This section is from the "Impaired Health: Its Cause And Cure" (Volume 1) book, by John H. Tilden. Also available from Amazon: Impaired health its cause and cure: A repudiation of the conventional treatment of disease
In archaic medicine there was a therapeutics in the form of suggestion. It was in the form of foretelling and divination. There was something in it to help the people. Sick people want someone who can look ahead and give them hope; and hope is one of the important remedies. Suggestive therapeutics is built largely on hope--belief in betterment. We have schools of suggestive therapeutics, and there are many who practice it. They teach people how to suggest themselves out of a belief in sickness. The cure comes from within the individual; and if it happens to be that the individual needs a mental therapeutics, suggestion helps him think a little differently--helps the patient develop a more health-building belief.
In archaic medicine the serpent on the staff is the symbol of medical art. Egypt, Greece, Germany, South America, and North America employ it.
The asp on the crown of Queen Isis was a sign of the physician.
The fire serpent on a sign-post was the sign of an Assyrian physician.
In Mexico and Brazil the rattlesnake is the sign of the profession.
The serpent signifies occult life-principles and power to divine--preternatural power. The seraph on the staff set up by Moses possessed the power to save those about to die. When they were sick they had the belief that, if they could look upon the seraph, they would get well. They were sick in their minds, the same then as now. Fifty per cent of all sickness is mental.
When a person gets sick, the mind gets busy at once. Nearly all people are afraid of tuberculosis. When they have a cough or a pain in the chest, they go to doctors to find out if there is anything wrong with their lungs.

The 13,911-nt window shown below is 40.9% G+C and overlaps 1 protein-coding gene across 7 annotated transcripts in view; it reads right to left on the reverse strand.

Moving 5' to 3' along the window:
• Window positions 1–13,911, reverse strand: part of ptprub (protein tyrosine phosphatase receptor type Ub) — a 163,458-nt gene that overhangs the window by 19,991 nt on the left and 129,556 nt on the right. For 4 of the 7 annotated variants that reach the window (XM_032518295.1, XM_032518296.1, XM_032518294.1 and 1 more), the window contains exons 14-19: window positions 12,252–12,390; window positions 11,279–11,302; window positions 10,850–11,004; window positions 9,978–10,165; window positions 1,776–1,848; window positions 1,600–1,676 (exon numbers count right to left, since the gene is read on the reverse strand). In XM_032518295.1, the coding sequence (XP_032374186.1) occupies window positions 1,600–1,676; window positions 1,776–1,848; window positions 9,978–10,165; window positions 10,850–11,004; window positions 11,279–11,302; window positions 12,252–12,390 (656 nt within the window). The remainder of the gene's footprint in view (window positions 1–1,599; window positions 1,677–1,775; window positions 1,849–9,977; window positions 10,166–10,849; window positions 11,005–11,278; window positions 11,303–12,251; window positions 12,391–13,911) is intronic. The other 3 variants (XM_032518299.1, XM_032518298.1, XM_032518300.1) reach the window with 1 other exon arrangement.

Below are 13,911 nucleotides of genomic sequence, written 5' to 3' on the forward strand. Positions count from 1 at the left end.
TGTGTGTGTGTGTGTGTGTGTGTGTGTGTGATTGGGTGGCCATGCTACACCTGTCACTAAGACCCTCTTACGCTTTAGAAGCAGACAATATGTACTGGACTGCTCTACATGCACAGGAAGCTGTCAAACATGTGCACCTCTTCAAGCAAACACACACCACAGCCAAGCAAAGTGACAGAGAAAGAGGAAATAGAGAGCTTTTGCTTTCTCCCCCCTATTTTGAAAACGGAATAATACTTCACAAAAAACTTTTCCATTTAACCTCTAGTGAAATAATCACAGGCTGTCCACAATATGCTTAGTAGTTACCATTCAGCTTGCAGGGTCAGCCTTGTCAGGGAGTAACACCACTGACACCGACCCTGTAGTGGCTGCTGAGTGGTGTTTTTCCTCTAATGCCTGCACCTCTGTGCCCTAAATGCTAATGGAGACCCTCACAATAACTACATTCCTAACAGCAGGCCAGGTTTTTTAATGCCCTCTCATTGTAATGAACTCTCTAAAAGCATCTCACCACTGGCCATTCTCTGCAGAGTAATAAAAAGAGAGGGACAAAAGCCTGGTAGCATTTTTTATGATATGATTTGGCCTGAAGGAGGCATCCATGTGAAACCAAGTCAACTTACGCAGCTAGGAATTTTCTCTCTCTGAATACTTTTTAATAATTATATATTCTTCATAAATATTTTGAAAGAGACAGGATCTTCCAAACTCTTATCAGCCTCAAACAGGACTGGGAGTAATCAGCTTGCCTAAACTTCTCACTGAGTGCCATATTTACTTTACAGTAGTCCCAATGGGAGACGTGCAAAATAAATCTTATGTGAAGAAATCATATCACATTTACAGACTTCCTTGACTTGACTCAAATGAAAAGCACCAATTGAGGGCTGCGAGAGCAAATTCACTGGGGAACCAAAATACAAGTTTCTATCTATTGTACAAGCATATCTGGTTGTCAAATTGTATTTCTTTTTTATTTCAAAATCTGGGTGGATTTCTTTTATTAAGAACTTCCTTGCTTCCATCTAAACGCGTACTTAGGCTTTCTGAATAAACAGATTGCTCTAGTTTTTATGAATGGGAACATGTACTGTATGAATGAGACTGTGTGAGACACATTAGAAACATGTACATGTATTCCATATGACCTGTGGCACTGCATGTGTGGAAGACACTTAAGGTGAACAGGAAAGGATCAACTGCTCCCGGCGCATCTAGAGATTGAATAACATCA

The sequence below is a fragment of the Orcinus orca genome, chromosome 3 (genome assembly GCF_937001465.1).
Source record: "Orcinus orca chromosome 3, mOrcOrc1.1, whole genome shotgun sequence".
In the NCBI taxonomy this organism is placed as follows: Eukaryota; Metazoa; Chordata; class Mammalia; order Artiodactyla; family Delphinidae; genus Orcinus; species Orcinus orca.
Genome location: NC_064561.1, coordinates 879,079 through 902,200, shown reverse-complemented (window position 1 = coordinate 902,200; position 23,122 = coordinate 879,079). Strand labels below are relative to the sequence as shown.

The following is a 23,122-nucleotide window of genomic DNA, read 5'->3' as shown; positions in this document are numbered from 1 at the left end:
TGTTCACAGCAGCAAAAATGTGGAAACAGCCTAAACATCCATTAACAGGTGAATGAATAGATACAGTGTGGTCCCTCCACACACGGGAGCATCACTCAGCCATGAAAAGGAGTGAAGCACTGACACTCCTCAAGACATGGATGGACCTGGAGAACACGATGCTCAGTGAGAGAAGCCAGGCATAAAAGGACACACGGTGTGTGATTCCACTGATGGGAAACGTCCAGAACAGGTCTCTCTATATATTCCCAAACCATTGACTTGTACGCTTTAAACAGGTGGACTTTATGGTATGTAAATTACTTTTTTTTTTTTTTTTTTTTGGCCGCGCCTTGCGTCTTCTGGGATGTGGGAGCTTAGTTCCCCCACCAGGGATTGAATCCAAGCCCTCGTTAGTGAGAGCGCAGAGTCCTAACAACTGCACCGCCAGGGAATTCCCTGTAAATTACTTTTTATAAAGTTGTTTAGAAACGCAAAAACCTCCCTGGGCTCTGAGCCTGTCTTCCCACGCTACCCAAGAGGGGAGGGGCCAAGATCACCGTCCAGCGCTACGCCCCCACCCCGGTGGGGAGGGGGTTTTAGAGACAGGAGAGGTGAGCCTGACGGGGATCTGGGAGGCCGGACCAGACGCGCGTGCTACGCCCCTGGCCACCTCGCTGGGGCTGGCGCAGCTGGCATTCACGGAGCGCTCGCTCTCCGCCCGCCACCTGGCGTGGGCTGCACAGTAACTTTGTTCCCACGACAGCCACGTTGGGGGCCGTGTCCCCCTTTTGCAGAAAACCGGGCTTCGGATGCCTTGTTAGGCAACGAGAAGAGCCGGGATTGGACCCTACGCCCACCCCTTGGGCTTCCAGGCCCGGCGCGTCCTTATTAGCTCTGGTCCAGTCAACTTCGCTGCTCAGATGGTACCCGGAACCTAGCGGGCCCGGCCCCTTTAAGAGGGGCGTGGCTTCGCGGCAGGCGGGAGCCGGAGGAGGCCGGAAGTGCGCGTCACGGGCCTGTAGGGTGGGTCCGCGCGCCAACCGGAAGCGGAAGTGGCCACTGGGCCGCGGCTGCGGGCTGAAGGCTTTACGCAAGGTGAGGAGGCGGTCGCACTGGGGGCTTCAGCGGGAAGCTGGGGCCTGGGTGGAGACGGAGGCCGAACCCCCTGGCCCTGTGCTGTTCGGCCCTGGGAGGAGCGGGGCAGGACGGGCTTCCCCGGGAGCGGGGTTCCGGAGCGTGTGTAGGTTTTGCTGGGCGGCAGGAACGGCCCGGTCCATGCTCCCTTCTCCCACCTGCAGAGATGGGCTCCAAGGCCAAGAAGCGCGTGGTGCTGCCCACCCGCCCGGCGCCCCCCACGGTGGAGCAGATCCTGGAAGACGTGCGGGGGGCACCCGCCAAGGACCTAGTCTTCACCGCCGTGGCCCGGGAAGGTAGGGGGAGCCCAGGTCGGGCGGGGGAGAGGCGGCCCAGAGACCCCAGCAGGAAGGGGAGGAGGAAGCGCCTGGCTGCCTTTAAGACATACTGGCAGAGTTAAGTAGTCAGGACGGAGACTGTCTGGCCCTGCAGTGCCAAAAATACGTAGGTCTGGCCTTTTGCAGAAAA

Places of learning were built in cemeteries in the valley of the River Nile.
Herodotus declared that the Babylonians had no physicians. They used the public parks. The invalids would congregate in the parks, and the people passing along were expected to talk with the sick people and ask how they felt. If they themselves or any of their family had had a similar ailment, they would tell the sick person how they got well. It was the duty of the well people to converse with the sick and help them get well according to the methods they had used. This plan, under wise guidance, could become a more perfect system of cure than any of today.
It is not very different in this day. We can always find someone who thinks he is capable of prescribing for all who are not well, notwithstanding, perhaps, the leading physicians of the community are prescribing for them. Such laymen know very well that their prescription is better than the treatment received from the physician. The layman does not realize that all the experience he has had is with himself, while the experienced physician has watched hundreds and should know much more. It shows that people are natural-born healers, all of them.
It was the same in the days of Jesus. The sick came to the road where he was expected to go by, and they expected him to heal them. That kind of healing has come down through the ages.
This method of healing the sick was not confined to Assyria and Palestine; it was in vogue even in Egypt, along with priestcraft and secular physicians.
Placing the sick in the public thoroughfares is alluded to by many of the older historical writers.
Fast-days were one of the therapeutic remedies of the Euphrates countries.
Mysterious rites, incantations, formulas, the secret word, images, symbols, sacred texts, have all served their purpose in exorcising the evil spirits that caused disease.
All the therapeutics, ancient and modern, above referred to, rests largely on the belief that cures must come from without. This is a belief that will bar the profession and the people from reliable health knowledge, so long as it prevails.
Causes must be discovered and removed. A cause is something--in influence--that always acts; not an influence that acts part of the time, and part of the time it does not.
Germs, as a cause, act sometimes, and sometimes they do not.
Germs always act under a given circumstance; namely, when the body is enervated--when resistance is lost. Then, to prevent germ action, the proper thing to do is to keep the standard of health above the point where germs thrive.
What must be the therapeutic agents? Correct eating, correct care of the body, correct sanitation, and a sane, well-balanced mind.
A knowledge that will help man to enjoy health, evolve the greatest efficiency, and save him from driveling senility or early death, is procurable today.
None but the misinformed will go about seeking cures. Cures, like salvation, spring from within, not from without.
Knowledge is the only reliable therapeutic agent.